Randy Ambrosie Refuses Spring League Proposal

Labour Day Classic
Photo by: Kathy Bolen

The ongoing pandemic is threatening the 2020 CFL season. CFL games may restart in September but, according to league commissioner Randy Ambrosie, this is the best-case scenario. Until then, unfortunately, CFL fans will be left with little more than reruns and football games at the All Jackpots Casino.

News has recently emerged about a potential collaboration between the CFL and The Spring League, a US-based developmental league. The Spring League CEO Brian Woods proposed a 14-team alliance between the two leagues that would’ve held games on fall weekdays this year. Many consider the proposal an interesting development. Interesting as it may be, the proposal didn’t come in the right moment, it seems.

The Spring League

The Spring League is an American football scouting event and league founded in 2017 with the aim to “serve as an instructional league and showcase for professional football talent”. The founder and CEO of the league, Brian Woods, is not at his first foray into football: he was previously the CEO of the Fall Experimental Football League, a professional football minor league created to become a professional feeder system for the NFL. The FXFL played two seasons and has suspended operations in 2016.

The Spring League usually has a short season in the spring, involving four teams consisting of 38 players each. The teams play two games each against each other, at the same facility. In the off-season, the league conducts tryout camps.

Speaking to The Canadian Press, Woods said that Ambrosie was open to his proposal to have Canadian teams play and practice with TSL teams in September, and requested a formal proposal that he could present to the CFL’s board of governors.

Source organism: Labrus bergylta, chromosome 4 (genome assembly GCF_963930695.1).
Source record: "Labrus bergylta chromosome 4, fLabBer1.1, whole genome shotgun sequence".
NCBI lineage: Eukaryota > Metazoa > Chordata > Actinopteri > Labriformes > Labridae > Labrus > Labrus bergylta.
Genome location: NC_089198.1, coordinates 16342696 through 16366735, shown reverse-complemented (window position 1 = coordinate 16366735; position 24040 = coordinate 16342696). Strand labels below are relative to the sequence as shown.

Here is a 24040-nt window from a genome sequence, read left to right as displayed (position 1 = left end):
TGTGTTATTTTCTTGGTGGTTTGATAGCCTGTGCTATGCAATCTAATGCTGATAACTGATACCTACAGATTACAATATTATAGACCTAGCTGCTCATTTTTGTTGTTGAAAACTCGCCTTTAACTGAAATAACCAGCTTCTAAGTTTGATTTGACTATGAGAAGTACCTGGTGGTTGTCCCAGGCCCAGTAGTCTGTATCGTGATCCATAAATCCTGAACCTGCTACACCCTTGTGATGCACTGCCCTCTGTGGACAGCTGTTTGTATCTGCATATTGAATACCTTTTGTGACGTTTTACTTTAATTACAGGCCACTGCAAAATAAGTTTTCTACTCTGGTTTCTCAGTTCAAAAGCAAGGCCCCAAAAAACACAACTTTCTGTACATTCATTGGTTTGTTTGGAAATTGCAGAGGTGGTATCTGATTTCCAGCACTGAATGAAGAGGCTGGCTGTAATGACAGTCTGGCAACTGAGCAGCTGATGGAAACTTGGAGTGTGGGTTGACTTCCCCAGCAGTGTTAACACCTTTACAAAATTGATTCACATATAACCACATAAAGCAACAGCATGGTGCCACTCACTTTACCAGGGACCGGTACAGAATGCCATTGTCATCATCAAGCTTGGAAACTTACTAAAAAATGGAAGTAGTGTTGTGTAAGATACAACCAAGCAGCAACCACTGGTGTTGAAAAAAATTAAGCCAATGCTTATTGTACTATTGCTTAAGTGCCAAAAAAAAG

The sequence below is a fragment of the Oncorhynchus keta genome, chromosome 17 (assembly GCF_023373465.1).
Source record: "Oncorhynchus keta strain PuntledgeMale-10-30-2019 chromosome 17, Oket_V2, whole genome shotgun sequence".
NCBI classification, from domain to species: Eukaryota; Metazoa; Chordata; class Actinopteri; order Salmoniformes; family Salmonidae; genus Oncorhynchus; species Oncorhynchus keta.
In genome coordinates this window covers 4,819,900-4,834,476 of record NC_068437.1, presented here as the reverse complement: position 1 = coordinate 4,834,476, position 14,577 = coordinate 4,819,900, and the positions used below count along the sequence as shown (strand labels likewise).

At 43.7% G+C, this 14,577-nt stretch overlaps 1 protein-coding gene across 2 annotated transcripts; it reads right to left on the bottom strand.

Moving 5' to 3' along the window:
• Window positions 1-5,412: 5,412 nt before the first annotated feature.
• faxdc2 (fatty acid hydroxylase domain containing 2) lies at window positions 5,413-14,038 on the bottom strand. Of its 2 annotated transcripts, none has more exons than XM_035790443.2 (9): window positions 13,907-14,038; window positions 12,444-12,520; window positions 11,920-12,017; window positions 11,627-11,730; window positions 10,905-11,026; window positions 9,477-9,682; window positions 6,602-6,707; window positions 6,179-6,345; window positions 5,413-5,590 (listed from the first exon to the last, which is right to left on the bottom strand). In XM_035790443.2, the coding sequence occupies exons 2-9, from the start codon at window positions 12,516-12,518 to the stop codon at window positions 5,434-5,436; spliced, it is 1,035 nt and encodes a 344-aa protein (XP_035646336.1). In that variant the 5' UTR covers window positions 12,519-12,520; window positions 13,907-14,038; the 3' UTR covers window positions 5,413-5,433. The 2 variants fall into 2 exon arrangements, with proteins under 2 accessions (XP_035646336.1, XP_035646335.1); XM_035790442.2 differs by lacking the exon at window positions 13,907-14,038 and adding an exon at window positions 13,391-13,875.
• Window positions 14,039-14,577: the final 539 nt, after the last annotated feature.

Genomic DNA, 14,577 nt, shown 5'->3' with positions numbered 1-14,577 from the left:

Setting things straight

Last Friday, in turn, Ambrosie set the record straight about the proposal and the CFL’s standpoint on the matter. Ambrose said he spoke to Woods via phone on Wednesday. But he told Woods that the CFL wouldn’t be able to seriously consider a partnership right now. Ambrosie’s reasoning was the CFL being too busy dealing with the various elements of the ongoing pandemic. He said he did tell Woods to send a follow-up email on the matter but it was not a request for a formal proposal.

“I’m trying to keep an open mind to everything,” Ambrosie told the CBC when asked about the matter last week. “The one quality of this job is to try to make friends, build relationships, and explore all options. I think what our governors want me to do is find a bigger, brighter future for this league. That means you’ve got to be open to new thoughts.”

Main image credit:

Labour Day Classic
Photo by: Kathy Bolen

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